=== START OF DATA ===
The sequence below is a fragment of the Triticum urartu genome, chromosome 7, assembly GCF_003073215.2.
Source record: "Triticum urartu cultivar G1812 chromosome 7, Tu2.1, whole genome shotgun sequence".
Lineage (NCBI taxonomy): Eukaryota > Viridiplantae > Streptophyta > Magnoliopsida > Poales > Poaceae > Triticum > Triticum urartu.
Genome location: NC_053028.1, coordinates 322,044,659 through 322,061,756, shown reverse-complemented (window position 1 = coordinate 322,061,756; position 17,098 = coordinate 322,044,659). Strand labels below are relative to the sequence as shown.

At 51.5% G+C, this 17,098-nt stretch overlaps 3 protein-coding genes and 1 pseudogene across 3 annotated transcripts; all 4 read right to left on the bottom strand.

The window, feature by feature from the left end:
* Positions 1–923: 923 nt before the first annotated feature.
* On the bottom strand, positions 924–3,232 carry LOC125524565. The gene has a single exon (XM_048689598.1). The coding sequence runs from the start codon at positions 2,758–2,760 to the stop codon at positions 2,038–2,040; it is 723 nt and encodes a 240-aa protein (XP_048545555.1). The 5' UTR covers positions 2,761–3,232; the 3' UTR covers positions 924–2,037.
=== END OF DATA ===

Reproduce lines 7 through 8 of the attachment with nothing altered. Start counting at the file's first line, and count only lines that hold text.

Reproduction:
* Positions 1–923: 923 nt before the first annotated feature.
* On the bottom strand, positions 924–3,232 carry LOC125524565. The gene has a single exon (XM_048689598.1). The coding sequence runs from the start codon at positions 2,758–2,760 to the stop codon at positions 2,038–2,040; it is 723 nt and encodes a 240-aa protein (XP_048545555.1). The 5' UTR covers positions 2,761–3,232; the 3' UTR covers positions 924–2,037.